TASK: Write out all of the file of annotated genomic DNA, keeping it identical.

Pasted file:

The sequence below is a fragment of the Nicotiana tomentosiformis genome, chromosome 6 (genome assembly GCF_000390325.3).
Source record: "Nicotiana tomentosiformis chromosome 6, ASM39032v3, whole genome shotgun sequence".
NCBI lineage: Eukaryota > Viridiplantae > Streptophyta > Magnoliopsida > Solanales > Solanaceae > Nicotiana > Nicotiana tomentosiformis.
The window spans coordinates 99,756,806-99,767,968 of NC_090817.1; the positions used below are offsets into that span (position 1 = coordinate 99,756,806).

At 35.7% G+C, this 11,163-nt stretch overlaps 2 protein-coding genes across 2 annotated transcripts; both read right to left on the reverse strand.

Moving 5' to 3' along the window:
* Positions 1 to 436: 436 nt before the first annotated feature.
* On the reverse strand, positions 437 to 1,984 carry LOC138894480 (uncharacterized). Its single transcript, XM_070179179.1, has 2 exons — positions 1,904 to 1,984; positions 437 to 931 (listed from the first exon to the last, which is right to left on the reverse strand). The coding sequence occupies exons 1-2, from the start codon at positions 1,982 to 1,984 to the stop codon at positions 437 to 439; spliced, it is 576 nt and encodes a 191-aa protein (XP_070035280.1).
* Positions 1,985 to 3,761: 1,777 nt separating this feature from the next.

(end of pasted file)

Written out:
The sequence below is a fragment of the Nicotiana tomentosiformis genome, chromosome 6 (genome assembly GCF_000390325.3).
Source record: "Nicotiana tomentosiformis chromosome 6, ASM39032v3, whole genome shotgun sequence".
NCBI lineage: Eukaryota > Viridiplantae > Streptophyta > Magnoliopsida > Solanales > Solanaceae > Nicotiana > Nicotiana tomentosiformis.
The window spans coordinates 99,756,806-99,767,968 of NC_090817.1; the positions used below are offsets into that span (position 1 = coordinate 99,756,806).

At 35.7% G+C, this 11,163-nt stretch overlaps 2 protein-coding genes across 2 annotated transcripts; both read right to left on the reverse strand.

Moving 5' to 3' along the window:
* Positions 1 to 436: 436 nt before the first annotated feature.
* On the reverse strand, positions 437 to 1,984 carry LOC138894480 (uncharacterized). Its single transcript, XM_070179179.1, has 2 exons — positions 1,904 to 1,984; positions 437 to 931 (listed from the first exon to the last, which is right to left on the reverse strand). The coding sequence occupies exons 1-2, from the start codon at positions 1,982 to 1,984 to the stop codon at positions 437 to 439; spliced, it is 576 nt and encodes a 191-aa protein (XP_070035280.1).
* Positions 1,985 to 3,761: 1,777 nt separating this feature from the next.